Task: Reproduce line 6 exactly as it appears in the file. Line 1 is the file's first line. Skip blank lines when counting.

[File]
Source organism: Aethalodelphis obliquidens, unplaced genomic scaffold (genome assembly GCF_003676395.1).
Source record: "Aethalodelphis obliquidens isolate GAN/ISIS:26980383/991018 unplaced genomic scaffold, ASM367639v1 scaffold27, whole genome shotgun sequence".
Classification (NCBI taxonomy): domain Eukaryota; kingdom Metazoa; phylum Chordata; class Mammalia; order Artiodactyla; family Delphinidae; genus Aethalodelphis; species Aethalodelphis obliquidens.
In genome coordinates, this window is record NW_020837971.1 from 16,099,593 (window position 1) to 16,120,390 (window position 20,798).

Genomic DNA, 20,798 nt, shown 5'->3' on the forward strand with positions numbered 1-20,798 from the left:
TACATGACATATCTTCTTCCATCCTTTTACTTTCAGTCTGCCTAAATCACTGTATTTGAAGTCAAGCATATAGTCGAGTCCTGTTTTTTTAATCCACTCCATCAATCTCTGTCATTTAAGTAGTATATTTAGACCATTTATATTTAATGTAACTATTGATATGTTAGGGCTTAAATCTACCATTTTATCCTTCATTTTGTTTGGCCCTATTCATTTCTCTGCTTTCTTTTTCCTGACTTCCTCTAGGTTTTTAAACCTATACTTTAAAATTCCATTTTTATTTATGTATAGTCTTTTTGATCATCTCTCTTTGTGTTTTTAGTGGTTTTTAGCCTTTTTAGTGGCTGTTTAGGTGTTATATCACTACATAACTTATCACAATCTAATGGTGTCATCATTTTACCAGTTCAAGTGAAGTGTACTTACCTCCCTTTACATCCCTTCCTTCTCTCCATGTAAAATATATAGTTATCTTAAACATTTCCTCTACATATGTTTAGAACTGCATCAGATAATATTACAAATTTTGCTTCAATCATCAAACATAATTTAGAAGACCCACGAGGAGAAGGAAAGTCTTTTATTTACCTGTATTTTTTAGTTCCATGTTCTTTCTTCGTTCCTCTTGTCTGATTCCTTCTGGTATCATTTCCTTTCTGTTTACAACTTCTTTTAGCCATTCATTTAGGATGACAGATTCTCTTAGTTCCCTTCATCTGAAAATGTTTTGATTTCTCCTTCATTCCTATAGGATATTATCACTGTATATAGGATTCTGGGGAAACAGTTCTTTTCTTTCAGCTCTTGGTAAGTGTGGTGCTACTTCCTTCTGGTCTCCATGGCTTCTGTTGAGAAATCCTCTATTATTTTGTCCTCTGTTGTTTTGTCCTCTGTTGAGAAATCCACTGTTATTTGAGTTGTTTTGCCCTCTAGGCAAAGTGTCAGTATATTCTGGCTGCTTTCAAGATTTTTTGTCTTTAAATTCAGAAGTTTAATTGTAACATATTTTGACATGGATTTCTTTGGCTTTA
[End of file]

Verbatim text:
TACATGACATATCTTCTTCCATCCTTTTACTTTCAGTCTGCCTAAATCACTGTATTTGAAGTCAAGCATATAGTCGAGTCCTGTTTTTTTAATCCACTCCATCAATCTCTGTCATTTAAGTAGTATATTTAGACCATTTATATTTAATGTAACTATTGATATGTTAGGGCTTAAATCTACCATTTTATCCTTCATTTTGTTTGGCCCTATTCATTTCTCTGCTTTCTTTTTCCTGACTTCCTCTAGGTTTTTAAACCTATACTTTAAAATTCCATTTTTATTTATGTATAGTCTTTTTGATCATCTCTCTTTGTGTTTTTAGTGGTTTTTAGCCTTTTTAGTGGCTGTTTAGGTGTTATATCACTACATAACTTATCACAATCTAATGGTGTCATCATTTTACCAGTTCAAGTGAAGTGTACTTACCTCCCTTTACATCCCTTCCTTCTCTCCATGTAAAATATATAGTTATCTTAAACATTTCCTCTACATATGTTTAGAACTGCATCAGATAATATTACAAATTTTGCTTCAATCATCAAACATAATTTAGAAGACCCACGAGGAGAAGGAAAGTCTTTTATTTACCTGTATTTTTTAGTTCCATGTTCTTTCTTCGTTCCTCTTGTCTGATTCCTTCTGGTATCATTTCCTTTCTGTTTACAACTTCTTTTAGCCATTCATTTAGGATGACAGATTCTCTTAGTTCCCTTCATCTGAAAATGTTTTGATTTCTCCTTCATTCCTATAGGATATTATCACTGTATATAGGATTCTGGGGAAACAGTTCTTTTCTTTCAGCTCTTGGTAAGTGTGGTGCTACTTCCTTCTGGTCTCCATGGCTTCTGTTGAGAAATCCTCTATTATTTTGTCCTCTGTTGTTTTGTCCTCTGTTGAGAAATCCACTGTTATTTGAGTTGTTTTGCCCTCTAGGCAAAGTGTCAGTATATTCTGGCTGCTTTCAAGATTTTTTGTCTTTAAATTCAGAAGTTTAATTGTAACATATTTTGACATGGATTTCTTTGGCTTTA